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    Yes I agree with you culture is in relation with lots of different elements that can be important for brain development or plasticity, the fact that cognitive structure Of the brain changes with culture seems important to keep in mind.
E.Yasin Çiftçi

Reinventing a Public High School with Problem-Based Learning - 2 views

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    Sammamish High School in the US decided to change from traditional teaching to an entirely problem-based curriculum. Since Kolodner et al. (2009) married Case-Based Reasoning to Problem-Based Learning, I thought it would be useful to see PBL in practice.
Rukiye Ayan

Colleges with the Happiest Students and Reasons for Students' Happiness in #1 College - 6 views

Here is a list of Princeton Review's based on surevey responses from 130.000 students at colleges and universities across U.S.. http://www.huffingtonpost.com/2014/08/06/happiest-students-2015-prin...

started by Rukiye Ayan on 08 Nov 14 no follow-up yet
Pınar Mercan Küçükakın

Learning and Motivation in the 21st Century - 4 views

The video presents the reason why students cannot be engaged in the activities at school while they are very active in their daily life. The educators should be aware of that new generation has dif...

Motivation Learning

deryasahin

Talent is overrated - 9 views

This video presents a general overview about the discussions whether experts have special inborn abilities. He is asking that the reason for why they are so good. then focusing on deliberate practi...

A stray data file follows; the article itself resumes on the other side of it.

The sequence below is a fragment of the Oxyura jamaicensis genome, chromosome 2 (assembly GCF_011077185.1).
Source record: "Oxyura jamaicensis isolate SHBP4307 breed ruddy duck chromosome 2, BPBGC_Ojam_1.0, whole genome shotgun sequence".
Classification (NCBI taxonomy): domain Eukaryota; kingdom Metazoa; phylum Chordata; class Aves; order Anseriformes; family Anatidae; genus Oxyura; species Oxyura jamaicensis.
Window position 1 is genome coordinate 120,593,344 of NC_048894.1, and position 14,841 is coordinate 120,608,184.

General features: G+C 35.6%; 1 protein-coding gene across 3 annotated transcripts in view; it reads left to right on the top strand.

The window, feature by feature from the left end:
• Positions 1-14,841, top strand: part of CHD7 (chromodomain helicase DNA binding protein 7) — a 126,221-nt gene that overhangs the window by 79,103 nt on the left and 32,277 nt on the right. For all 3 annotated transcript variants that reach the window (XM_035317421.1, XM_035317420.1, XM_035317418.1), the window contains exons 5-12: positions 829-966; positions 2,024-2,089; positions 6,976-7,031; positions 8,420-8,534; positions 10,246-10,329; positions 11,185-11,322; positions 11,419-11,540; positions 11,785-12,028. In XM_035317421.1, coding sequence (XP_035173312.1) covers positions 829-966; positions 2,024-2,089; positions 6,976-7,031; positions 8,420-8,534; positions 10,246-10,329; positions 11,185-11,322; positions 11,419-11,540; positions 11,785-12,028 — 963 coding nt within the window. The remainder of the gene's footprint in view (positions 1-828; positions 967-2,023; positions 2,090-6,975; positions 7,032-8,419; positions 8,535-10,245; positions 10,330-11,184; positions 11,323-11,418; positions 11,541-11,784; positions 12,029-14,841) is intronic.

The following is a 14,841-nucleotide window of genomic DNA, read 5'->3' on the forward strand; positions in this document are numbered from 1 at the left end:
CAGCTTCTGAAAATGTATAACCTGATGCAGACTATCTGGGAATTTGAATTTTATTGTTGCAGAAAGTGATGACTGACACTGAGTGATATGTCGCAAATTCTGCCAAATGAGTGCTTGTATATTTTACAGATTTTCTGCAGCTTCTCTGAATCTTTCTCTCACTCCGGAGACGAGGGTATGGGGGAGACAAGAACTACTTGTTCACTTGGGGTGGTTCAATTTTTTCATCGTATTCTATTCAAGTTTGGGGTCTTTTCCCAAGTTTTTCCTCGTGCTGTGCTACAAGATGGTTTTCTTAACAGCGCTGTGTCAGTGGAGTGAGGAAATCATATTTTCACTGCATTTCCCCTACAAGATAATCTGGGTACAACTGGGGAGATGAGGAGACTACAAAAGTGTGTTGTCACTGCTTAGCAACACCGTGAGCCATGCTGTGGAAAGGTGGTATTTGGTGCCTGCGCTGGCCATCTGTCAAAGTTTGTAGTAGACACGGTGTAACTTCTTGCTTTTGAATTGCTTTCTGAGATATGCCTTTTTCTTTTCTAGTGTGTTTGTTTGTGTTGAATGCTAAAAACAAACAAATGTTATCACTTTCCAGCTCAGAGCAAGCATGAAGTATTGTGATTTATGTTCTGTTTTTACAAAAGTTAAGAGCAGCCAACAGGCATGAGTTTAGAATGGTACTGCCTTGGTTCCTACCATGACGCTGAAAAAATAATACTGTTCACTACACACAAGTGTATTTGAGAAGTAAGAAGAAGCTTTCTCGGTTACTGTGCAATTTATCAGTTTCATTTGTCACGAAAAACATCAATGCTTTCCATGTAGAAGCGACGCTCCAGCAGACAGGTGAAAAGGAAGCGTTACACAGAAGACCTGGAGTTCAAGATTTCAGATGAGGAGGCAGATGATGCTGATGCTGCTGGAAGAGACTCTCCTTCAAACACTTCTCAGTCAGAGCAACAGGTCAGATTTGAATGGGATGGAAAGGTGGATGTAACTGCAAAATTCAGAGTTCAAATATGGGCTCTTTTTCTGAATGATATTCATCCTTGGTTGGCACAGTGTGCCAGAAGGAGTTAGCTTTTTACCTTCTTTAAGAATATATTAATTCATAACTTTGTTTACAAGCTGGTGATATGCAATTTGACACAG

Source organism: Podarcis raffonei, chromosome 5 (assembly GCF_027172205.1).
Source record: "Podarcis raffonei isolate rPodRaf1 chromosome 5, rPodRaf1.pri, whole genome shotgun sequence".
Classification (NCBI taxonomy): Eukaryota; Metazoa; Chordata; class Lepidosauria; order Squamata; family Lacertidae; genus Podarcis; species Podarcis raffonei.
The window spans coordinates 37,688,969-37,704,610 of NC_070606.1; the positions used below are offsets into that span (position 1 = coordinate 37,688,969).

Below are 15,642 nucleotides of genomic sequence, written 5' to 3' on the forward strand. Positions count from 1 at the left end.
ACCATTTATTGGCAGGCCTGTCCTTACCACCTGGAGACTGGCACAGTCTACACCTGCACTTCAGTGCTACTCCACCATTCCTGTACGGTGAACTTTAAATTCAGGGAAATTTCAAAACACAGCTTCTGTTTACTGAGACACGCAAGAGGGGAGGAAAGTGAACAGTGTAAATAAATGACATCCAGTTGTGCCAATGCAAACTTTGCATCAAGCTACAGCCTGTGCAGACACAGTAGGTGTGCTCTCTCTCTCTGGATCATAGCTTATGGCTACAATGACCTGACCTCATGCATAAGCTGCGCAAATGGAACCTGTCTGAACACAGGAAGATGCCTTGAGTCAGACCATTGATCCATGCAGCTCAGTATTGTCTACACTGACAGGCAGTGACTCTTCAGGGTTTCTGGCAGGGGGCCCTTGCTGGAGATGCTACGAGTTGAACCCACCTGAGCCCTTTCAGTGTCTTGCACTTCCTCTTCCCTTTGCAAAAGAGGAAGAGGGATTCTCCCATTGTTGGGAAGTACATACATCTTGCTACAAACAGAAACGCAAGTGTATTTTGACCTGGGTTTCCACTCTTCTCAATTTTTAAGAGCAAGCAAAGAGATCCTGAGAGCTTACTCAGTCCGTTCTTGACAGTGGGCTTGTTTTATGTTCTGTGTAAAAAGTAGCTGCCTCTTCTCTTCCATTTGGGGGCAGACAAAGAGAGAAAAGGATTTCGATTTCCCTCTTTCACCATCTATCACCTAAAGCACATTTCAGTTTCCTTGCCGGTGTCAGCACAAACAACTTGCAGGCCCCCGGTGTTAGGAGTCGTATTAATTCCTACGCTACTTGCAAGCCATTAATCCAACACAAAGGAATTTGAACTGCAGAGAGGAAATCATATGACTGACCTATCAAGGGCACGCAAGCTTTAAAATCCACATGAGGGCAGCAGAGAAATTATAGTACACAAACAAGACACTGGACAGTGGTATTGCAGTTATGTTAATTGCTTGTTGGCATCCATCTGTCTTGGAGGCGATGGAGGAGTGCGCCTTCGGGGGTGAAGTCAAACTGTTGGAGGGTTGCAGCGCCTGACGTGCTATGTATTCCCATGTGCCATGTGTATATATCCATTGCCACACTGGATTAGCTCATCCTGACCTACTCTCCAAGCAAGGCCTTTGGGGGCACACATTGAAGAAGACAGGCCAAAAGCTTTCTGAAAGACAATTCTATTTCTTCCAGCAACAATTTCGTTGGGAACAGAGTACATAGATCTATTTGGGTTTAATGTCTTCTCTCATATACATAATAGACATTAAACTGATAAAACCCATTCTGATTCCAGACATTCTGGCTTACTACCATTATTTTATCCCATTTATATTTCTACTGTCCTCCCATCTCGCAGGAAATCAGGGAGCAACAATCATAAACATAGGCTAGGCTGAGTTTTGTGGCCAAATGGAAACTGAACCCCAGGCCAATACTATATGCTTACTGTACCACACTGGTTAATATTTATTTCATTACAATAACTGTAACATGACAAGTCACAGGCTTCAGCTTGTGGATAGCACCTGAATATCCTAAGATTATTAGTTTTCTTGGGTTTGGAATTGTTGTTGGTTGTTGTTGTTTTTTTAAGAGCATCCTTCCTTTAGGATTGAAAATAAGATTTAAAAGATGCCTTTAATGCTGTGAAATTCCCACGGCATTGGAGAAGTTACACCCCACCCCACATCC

Expertise

started by deryasahin on 19 Oct 14 no follow-up yet
yasinay

using visualizations helps students learn concepts - 0 views

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    In this video, a teacher shows that using technology (smartboard) and concrete materials/manipulatives help students learn geometrical concepts. Especially in early ages, children can learn abstract concepts better with the proper use of hands-on activities and concrete manipulatives. If we add visualizations to words in our lessons, we can enhance students' learning. Furthermore, using such instruments in class may prevent misconceptions that make difficult to learn new concepts.
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    I like this video because of two reasons. Firstly, it is good example of effective lesson and good example for using materials.Different types of materials are used in this video and lesson materials are support each other by this way lesson becomes enjoyable and interesting for students who has different learning styles. Secondly, in this video, manipulatives, paper pencil actvities and technogical tools are used together and a good example of how technology should be used in the lessons. Studies shows that in our classrooms, smart board used like projectors and teachers even do not know the function of document camera. Therefore, I think that this video should be used for teacher training in Fatih project.